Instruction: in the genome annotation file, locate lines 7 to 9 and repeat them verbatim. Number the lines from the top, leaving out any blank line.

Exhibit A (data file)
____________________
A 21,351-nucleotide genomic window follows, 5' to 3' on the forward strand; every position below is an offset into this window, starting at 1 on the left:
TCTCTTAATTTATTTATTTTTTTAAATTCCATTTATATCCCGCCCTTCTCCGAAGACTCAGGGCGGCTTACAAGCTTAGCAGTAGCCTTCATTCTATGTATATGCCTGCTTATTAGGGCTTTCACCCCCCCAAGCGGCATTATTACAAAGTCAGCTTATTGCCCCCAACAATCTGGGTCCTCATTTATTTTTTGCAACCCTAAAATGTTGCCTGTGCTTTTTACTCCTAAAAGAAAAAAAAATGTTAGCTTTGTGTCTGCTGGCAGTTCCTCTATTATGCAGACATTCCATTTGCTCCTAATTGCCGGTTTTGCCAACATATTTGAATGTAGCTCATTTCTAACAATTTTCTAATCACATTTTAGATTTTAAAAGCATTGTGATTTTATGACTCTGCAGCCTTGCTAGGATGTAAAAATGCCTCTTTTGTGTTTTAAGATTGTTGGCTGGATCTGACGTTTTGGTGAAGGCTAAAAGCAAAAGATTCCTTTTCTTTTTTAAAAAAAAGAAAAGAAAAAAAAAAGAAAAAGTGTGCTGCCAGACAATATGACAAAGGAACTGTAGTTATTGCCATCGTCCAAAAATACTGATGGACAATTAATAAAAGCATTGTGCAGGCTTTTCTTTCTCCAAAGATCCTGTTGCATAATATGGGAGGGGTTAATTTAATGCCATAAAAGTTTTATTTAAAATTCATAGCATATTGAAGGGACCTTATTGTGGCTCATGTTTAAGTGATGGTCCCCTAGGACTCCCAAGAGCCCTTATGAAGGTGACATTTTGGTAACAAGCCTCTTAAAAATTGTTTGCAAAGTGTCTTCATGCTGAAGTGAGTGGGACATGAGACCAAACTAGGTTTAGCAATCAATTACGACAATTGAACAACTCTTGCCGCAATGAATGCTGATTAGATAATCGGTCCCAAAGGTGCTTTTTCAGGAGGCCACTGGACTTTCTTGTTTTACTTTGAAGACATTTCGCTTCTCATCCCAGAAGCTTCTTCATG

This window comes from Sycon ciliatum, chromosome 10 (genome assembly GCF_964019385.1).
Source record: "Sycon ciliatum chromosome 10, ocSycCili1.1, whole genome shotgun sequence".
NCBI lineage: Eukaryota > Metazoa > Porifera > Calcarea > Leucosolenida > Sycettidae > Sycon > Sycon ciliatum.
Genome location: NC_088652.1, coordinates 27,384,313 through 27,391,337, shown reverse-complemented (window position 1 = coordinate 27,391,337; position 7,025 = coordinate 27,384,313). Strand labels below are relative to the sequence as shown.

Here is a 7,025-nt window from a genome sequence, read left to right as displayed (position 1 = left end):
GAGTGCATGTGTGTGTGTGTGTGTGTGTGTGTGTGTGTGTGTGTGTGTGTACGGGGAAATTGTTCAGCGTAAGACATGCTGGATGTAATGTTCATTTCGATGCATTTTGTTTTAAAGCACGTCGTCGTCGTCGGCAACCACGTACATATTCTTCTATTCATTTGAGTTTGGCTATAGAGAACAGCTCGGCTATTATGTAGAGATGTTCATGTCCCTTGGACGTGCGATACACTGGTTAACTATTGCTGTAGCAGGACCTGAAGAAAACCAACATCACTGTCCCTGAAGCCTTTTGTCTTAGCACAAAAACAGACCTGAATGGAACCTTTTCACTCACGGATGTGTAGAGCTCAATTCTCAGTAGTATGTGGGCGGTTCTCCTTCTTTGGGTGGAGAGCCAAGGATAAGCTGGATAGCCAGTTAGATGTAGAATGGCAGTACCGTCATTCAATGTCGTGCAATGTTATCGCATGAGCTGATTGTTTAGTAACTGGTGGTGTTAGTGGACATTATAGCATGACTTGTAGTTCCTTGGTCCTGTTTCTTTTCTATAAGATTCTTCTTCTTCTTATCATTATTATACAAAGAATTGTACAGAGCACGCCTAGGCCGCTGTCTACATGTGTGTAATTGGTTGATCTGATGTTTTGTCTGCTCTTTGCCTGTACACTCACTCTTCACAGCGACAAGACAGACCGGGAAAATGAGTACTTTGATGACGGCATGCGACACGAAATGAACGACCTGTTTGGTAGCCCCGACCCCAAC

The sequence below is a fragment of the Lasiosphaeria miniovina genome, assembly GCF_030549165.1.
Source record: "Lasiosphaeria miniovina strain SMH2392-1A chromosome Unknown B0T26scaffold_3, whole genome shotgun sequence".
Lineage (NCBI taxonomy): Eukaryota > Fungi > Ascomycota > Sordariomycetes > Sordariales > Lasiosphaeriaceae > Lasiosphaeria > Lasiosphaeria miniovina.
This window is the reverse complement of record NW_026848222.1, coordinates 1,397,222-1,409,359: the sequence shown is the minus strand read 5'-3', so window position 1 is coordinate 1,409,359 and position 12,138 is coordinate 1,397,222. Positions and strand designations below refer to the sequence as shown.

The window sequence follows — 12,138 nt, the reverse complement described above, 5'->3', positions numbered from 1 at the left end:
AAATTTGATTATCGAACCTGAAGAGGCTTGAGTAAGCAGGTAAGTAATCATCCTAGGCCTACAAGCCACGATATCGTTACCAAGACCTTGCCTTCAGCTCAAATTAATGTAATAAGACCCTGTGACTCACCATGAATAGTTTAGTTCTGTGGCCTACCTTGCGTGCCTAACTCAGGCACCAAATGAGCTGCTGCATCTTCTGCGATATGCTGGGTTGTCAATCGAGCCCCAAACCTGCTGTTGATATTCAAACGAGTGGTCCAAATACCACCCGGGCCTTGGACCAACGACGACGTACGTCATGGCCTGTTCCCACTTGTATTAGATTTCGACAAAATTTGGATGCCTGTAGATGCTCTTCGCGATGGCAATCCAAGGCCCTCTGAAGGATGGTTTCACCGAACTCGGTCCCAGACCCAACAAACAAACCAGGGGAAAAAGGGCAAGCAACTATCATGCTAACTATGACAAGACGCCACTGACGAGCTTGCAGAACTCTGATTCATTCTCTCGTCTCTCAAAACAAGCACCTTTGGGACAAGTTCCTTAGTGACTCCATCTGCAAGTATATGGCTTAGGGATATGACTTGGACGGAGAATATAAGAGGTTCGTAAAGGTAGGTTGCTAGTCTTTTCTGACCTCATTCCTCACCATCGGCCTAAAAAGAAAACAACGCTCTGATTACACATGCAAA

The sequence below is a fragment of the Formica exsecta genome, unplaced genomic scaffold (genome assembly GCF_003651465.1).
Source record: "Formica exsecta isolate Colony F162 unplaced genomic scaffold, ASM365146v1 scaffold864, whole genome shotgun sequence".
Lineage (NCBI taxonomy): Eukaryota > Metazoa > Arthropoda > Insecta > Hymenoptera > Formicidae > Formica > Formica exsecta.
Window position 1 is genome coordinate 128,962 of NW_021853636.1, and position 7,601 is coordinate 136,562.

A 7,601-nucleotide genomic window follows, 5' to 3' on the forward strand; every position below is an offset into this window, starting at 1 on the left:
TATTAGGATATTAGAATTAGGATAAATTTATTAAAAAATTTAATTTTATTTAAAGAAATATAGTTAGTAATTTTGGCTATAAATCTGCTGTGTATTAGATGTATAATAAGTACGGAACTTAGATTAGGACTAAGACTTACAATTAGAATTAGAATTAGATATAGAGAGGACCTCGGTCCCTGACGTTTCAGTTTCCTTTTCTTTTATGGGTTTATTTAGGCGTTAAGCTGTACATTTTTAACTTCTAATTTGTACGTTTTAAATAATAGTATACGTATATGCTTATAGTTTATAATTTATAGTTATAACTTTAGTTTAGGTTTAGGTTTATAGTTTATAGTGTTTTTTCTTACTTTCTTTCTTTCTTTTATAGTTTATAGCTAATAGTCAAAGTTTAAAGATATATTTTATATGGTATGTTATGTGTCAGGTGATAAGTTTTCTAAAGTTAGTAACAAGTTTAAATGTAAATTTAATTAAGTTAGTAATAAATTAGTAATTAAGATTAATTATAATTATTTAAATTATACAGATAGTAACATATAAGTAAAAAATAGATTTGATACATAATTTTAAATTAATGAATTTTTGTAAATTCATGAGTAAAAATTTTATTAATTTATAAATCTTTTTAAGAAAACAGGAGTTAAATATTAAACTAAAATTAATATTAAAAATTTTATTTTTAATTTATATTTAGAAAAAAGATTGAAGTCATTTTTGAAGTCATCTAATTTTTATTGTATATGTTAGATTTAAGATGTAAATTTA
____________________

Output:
Here is a 7,025-nt window from a genome sequence, read left to right as displayed (position 1 = left end):
GAGTGCATGTGTGTGTGTGTGTGTGTGTGTGTGTGTGTGTGTGTGTGTGTACGGGGAAATTGTTCAGCGTAAGACATGCTGGATGTAATGTTCATTTCGATGCATTTTGTTTTAAAGCACGTCGTCGTCGTCGGCAACCACGTACATATTCTTCTATTCATTTGAGTTTGGCTATAGAGAACAGCTCGGCTATTATGTAGAGATGTTCATGTCCCTTGGACGTGCGATACACTGGTTAACTATTGCTGTAGCAGGACCTGAAGAAAACCAACATCACTGTCCCTGAAGCCTTTTGTCTTAGCACAAAAACAGACCTGAATGGAACCTTTTCACTCACGGATGTGTAGAGCTCAATTCTCAGTAGTATGTGGGCGGTTCTCCTTCTTTGGGTGGAGAGCCAAGGATAAGCTGGATAGCCAGTTAGATGTAGAATGGCAGTACCGTCATTCAATGTCGTGCAATGTTATCGCATGAGCTGATTGTTTAGTAACTGGTGGTGTTAGTGGACATTATAGCATGACTTGTAGTTCCTTGGTCCTGTTTCTTTTCTATAAGATTCTTCTTCTTCTTATCATTATTATACAAAGAATTGTACAGAGCACGCCTAGGCCGCTGTCTACATGTGTGTAATTGGTTGATCTGATGTTTTGTCTGCTCTTTGCCTGTACACTCACTCTTCACAGCGACAAGACAGACCGGGAAAATGAGTACTTTGATGACGGCATGCGACACGAAATGAACGACCTGTTTGGTAGCCCCGACCCCAAC

The sequence below is a fragment of the Lasiosphaeria miniovina genome, assembly GCF_030549165.1.